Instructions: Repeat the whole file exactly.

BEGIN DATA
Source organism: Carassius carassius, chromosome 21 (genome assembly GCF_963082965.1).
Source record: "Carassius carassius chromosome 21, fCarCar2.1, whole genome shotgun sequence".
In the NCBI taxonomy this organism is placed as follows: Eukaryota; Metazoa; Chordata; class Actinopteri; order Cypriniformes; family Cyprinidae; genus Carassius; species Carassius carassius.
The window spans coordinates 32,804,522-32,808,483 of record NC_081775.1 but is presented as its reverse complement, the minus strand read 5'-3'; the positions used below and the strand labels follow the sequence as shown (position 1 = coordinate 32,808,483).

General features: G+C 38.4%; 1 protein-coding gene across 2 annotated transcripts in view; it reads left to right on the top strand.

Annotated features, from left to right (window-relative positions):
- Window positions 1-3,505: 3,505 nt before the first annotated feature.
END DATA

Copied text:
Source organism: Carassius carassius, chromosome 21 (genome assembly GCF_963082965.1).
Source record: "Carassius carassius chromosome 21, fCarCar2.1, whole genome shotgun sequence".
In the NCBI taxonomy this organism is placed as follows: Eukaryota; Metazoa; Chordata; class Actinopteri; order Cypriniformes; family Cyprinidae; genus Carassius; species Carassius carassius.
The window spans coordinates 32,804,522-32,808,483 of record NC_081775.1 but is presented as its reverse complement, the minus strand read 5'-3'; the positions used below and the strand labels follow the sequence as shown (position 1 = coordinate 32,808,483).

General features: G+C 38.4%; 1 protein-coding gene across 2 annotated transcripts in view; it reads left to right on the top strand.

Annotated features, from left to right (window-relative positions):
- Window positions 1-3,505: 3,505 nt before the first annotated feature.